WHATEVER the final outcome, we can be proud of England’s World Cup performance.
There is nothing wrong with patriotism, but it is better inclusive than narrow or xenophobic.
The atmosphere so far in the World Cup shows a shared celebration of this festival of the beautiful game.
What a contrast to the narrow defence of national interest adopted by some politicians. The heartless separation of children from their parents by the Trump administration in the United States, in the name of national security, is a prime example. Even though the policy was reversed following an international outcry, the damage has been done and will take months if not years to put right. The UK Home Office has also, at times, shown an astonishing lack of empathy for the problems caused by its aloof and bureaucratic approach, for example its handling of the Windrush debacle.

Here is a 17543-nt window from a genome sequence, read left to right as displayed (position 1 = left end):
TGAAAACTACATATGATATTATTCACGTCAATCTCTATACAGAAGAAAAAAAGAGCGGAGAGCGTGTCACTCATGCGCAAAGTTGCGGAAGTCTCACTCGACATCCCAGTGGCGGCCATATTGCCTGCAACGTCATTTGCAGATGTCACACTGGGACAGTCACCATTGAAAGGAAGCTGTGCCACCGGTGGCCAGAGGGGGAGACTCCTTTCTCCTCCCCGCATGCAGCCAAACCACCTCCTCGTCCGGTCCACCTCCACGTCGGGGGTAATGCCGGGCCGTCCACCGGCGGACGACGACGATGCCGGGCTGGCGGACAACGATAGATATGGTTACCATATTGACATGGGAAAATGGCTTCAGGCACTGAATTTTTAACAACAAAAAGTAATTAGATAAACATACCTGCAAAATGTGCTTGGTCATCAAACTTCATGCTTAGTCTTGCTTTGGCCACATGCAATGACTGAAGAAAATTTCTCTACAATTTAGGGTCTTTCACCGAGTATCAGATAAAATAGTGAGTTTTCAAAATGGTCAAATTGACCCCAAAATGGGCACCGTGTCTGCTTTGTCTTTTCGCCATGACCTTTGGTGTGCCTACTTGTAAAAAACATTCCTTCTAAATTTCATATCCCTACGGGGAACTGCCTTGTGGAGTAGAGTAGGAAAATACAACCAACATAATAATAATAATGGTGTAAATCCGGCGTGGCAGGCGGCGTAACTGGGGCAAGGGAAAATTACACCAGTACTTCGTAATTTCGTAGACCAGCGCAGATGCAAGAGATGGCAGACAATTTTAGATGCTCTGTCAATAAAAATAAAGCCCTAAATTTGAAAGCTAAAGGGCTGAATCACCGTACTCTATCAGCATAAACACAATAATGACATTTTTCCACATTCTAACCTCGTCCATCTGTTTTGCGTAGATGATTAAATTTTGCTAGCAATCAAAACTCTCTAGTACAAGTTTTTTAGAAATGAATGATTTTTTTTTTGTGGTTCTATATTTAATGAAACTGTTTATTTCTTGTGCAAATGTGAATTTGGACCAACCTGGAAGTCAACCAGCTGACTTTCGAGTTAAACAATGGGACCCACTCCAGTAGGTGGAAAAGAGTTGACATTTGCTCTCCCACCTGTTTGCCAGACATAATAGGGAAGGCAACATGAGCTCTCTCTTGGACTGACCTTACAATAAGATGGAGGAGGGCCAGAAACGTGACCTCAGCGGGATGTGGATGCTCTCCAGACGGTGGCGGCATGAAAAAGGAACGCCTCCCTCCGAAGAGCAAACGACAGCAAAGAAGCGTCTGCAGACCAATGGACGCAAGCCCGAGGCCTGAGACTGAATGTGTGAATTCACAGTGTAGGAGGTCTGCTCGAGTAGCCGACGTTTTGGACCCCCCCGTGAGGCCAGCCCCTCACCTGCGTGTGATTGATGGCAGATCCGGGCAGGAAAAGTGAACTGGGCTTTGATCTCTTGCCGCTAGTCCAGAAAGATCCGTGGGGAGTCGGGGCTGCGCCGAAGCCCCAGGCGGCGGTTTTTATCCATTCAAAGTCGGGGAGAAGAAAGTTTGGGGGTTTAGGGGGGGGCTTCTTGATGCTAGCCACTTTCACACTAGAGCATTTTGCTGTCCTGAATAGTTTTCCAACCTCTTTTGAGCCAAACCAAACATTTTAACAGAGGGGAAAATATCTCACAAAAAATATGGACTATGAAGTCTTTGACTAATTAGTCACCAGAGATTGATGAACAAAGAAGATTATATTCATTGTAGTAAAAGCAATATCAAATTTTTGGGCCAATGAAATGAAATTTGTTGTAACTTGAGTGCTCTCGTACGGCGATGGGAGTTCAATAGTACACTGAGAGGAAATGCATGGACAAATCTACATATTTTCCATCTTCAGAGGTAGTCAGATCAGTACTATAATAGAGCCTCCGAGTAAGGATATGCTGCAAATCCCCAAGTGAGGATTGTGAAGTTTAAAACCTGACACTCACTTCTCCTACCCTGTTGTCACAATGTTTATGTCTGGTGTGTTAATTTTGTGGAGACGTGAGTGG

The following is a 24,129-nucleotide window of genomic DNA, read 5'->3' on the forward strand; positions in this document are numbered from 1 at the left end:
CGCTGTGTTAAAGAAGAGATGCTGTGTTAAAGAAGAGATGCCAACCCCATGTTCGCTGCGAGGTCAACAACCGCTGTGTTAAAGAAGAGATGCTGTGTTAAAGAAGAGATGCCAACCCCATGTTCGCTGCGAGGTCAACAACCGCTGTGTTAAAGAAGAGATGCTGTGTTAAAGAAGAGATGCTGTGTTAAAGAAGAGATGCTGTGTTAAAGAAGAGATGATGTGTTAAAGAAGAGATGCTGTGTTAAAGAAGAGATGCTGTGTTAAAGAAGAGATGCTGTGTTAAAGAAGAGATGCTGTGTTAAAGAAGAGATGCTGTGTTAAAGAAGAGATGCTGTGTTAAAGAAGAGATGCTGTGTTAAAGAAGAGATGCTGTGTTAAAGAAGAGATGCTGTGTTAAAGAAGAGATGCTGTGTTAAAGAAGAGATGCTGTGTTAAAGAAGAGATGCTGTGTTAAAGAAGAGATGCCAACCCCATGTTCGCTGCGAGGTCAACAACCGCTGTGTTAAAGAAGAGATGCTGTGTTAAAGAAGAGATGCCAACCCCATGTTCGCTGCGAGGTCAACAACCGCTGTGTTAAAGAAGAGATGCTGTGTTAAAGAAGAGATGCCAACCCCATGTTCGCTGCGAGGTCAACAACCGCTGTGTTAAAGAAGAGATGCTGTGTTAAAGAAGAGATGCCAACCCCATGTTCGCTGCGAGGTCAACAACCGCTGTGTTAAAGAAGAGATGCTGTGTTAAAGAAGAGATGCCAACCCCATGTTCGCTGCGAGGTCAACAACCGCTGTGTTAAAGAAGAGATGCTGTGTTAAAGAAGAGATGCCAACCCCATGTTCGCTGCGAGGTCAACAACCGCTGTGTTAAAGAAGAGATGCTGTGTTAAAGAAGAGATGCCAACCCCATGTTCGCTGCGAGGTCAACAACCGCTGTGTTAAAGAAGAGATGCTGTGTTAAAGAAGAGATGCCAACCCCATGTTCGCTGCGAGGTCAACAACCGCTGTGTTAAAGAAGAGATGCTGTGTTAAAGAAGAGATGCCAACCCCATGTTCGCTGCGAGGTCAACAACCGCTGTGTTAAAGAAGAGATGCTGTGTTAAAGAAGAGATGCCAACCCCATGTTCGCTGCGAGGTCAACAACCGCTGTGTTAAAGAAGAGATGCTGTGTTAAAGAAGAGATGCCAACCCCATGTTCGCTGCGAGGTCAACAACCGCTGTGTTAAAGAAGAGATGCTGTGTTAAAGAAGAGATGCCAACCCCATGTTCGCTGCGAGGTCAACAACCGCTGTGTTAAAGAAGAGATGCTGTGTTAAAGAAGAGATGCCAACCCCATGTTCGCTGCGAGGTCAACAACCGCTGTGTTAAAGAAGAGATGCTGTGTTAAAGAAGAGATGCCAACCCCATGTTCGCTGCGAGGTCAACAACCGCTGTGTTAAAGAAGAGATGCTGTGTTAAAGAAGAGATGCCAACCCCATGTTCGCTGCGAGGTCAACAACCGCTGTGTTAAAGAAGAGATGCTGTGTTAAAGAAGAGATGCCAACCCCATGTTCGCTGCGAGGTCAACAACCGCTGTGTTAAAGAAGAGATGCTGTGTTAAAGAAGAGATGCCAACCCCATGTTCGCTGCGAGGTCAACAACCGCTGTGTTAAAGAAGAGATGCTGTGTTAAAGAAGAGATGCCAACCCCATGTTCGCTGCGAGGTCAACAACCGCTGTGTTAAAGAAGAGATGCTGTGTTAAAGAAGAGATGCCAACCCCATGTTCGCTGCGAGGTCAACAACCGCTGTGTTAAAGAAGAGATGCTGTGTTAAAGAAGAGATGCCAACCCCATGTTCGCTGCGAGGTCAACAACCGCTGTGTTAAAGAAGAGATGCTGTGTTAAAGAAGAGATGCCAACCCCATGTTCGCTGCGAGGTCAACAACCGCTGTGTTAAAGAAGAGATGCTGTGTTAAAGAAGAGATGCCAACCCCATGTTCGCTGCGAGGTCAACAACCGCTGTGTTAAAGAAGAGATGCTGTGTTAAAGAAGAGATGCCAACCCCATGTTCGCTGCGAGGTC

All countries have the right to protect their borders and to make decisions about who to allow in, but if it is done in a mean-spirited or inhumane way, then the resentment and anguish created threaten the very security such policies are meant to provide. If we lose our humanity, we diminish ourselves and grow weaker at the same time.
It is partly a problem of labels. If we look beyond the labels — for example ‘migrant’ or ‘refugee’ — then we see real people and families who, like the rest of us, have their hopes and dreams and have often made a vital contribution to society, especially in health and social care.
Albert Einstein, Sigmund Freud and Freddie Mercury of Queen all have one thing in common. They were refugees.
Richard Totterdell, Dalton